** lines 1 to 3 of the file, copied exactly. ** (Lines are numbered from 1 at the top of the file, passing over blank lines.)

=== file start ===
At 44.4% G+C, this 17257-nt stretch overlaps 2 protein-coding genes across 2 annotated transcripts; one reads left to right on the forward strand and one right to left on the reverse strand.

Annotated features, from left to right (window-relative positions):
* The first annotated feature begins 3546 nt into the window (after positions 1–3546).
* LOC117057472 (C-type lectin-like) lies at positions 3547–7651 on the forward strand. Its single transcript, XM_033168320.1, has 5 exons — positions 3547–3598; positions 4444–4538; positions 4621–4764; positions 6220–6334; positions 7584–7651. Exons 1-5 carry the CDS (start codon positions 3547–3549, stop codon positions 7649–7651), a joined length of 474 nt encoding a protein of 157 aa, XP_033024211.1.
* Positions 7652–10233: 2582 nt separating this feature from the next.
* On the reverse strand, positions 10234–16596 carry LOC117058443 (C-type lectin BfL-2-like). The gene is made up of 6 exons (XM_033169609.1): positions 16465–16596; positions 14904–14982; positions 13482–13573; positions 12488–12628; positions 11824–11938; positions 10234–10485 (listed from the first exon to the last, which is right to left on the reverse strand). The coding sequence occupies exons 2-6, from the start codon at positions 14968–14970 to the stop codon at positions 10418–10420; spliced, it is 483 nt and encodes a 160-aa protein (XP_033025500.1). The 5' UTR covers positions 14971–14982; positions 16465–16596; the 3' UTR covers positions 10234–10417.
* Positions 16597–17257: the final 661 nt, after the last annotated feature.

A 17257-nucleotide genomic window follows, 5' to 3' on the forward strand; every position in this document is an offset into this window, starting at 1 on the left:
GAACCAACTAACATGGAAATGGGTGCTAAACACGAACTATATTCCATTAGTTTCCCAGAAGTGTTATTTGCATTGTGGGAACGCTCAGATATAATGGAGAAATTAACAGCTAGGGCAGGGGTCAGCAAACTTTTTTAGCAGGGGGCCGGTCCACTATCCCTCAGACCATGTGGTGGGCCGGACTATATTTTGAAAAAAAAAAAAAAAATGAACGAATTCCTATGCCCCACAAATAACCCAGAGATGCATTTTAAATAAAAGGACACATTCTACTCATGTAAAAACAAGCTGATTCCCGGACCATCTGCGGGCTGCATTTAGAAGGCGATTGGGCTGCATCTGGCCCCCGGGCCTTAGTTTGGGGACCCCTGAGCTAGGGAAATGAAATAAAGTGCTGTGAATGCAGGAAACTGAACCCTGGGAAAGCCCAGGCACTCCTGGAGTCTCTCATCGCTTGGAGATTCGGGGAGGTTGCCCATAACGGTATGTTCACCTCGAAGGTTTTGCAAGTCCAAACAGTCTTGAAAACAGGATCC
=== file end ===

At 44.4% G+C, this 17257-nt stretch overlaps 2 protein-coding genes across 2 annotated transcripts; one reads left to right on the forward strand and one right to left on the reverse strand.

Annotated features, from left to right (window-relative positions):
* The first annotated feature begins 3546 nt into the window (after positions 1–3546).